Friday, March 11, 2011

Review: It's a Win-Win with Win Win

Win Win is a breath of fresh air – a smart comedy with genuine, authentic performances that really hit the spot. The story of Mike Flaherty, a struggling family lawyer in New Jersey, who spends his evenings coaching high school wrestling. He’s an easy-going family man who’s having trouble keeping his small practice afloat with the current economic downturn. Suffering from stress-related panic attacks and stuck in a money rut, Mike involves himself in an unethical and almost unforgivable scheme that involves becoming the guardian of an elderly man dealing with Dementia. But, even with Mike's questionable actions, eventually you’re on his side. It’s hard to hate him because you can relate to his sincerity in wanting to help his family; he's an underdog that you want to see succeed.

Of course things don’t work out as planned, as Flaherty finds the old man's teenage grandson, Kyle, on his doorstep. Kyle, having grown up with a druggie for a mother, is emotionally vacant - the ramifications of physical and emotional abuse. It's probably not the most realistic of stories, this kid kind of just shows up and happens to be a star wrestler. But then again, maybe it’s not about the believability of the story but the believability of the characters. Mike nurtures and empowers the young boy like a true father would and you can't help but become invested in each character and their journey, because their family dynamic feels genuine.

Breaking down genre boundaries, Win Win is part comedy, and part waterworks-inducing-drama (Yup, I may have shed a tear or two). And it flows between the two genres quite seamlessly with a fantastic cast, made up of  Paul Giamatti (Barney's Version), Amy Ryan (Gone Baby Gone, The Office), Jeffrey Tambor (Arrested Development), Bobby Cannavale (Third Watch) and newcomer, Alex Shaffer.  I have to say the best part of Win Win was Cannavale. Who knew, back when he was on Third Watch, that he was this funny! His comedic timing and delivery was spot on, and the chemistry between the entire cast, especially Cannavale and Tambor, was almost perfection.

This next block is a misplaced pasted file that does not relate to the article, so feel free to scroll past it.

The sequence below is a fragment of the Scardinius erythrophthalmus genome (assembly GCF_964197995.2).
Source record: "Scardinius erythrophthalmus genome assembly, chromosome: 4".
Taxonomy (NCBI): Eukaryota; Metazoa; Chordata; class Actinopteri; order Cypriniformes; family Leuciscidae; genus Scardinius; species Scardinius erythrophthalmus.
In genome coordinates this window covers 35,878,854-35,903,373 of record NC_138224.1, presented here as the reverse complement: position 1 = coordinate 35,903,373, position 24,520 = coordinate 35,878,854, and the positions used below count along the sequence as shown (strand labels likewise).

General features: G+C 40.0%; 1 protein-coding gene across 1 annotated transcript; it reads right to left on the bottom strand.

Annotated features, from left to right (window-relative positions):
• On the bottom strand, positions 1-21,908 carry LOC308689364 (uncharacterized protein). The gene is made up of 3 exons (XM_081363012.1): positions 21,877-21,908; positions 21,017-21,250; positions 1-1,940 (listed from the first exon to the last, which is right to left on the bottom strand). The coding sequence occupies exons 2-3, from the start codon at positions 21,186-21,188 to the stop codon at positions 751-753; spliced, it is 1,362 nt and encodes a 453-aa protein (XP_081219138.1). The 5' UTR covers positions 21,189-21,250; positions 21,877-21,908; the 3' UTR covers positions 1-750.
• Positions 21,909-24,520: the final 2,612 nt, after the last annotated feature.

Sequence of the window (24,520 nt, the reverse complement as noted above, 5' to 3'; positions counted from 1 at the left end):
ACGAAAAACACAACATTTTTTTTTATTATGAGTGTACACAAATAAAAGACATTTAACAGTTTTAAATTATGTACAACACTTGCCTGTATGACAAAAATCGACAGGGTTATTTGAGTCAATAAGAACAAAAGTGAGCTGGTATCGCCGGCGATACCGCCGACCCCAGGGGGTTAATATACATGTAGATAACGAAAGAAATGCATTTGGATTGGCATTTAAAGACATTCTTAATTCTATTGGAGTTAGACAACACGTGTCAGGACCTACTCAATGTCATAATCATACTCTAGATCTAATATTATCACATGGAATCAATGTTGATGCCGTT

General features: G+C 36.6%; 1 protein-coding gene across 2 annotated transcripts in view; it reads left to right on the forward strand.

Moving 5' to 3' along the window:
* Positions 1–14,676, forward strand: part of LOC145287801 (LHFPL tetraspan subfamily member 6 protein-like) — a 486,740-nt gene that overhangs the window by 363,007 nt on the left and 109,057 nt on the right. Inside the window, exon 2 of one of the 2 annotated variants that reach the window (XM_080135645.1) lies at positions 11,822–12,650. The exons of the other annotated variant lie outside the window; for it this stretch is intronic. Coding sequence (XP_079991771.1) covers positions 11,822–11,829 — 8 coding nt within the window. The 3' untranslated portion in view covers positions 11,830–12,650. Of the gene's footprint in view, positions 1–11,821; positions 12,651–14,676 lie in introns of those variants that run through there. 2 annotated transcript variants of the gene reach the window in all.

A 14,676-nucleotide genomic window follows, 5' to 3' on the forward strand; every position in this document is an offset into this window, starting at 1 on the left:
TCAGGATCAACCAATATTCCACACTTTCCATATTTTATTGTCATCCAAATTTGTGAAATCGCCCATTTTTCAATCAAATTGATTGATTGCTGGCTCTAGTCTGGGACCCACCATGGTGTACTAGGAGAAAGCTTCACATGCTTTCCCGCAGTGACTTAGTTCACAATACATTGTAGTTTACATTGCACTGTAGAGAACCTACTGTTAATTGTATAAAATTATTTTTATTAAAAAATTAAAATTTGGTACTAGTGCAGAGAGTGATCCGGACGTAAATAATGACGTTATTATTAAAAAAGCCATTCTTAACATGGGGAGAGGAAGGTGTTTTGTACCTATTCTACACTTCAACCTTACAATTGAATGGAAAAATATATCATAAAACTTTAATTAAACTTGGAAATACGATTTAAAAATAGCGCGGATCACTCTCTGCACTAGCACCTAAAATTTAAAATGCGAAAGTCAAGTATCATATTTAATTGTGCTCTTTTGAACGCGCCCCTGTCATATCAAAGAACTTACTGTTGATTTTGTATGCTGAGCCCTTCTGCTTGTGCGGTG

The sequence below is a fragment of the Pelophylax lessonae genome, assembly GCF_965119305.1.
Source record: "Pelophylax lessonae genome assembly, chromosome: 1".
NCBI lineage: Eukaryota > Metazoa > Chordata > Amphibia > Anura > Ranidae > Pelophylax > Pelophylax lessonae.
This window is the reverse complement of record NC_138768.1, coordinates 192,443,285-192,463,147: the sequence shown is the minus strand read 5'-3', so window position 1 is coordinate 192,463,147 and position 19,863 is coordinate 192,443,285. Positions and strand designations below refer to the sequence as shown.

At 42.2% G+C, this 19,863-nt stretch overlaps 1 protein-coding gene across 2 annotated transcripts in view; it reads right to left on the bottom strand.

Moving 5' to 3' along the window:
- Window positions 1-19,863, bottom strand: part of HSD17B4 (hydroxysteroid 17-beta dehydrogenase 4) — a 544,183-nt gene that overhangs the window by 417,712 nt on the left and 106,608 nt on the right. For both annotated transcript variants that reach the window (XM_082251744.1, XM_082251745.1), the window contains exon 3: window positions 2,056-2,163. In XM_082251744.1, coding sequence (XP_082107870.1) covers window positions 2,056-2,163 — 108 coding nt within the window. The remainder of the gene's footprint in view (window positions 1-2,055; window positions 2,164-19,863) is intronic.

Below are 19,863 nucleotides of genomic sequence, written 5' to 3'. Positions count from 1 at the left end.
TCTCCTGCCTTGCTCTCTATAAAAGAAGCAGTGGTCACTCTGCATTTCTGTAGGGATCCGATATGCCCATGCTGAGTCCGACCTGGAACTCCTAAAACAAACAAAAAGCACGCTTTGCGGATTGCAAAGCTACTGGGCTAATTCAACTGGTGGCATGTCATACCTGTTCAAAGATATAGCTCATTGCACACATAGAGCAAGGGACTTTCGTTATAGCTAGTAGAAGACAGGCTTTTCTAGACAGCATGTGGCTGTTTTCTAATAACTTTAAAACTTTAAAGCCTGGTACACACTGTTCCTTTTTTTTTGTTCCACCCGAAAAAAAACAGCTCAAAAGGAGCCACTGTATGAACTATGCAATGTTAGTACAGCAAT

With such a quiet on-screen presence, you immediately fall for Amy Ryan as the morally-centered mom. The epitome of a mama bear, she’s naturally apprehensive about having a cigarette-smoking, ‘Eminem’-looking, 16-year old stranger in her home. This changes when we see that Kyle is surprisingly timid and kind, despite the bleached blond hair and all the tattoos. Speaking of Kyle, what a fresh change - you could tell right away that Shaffer's not an experienced actor. He doesn't so much as act, he just is the damaged teen he portrays, which makes his delivery natural and heartfelt, as it should be. It's definitely a win-win for this one.

Win Win hits theatres March 18th.

No comments:

Post a Comment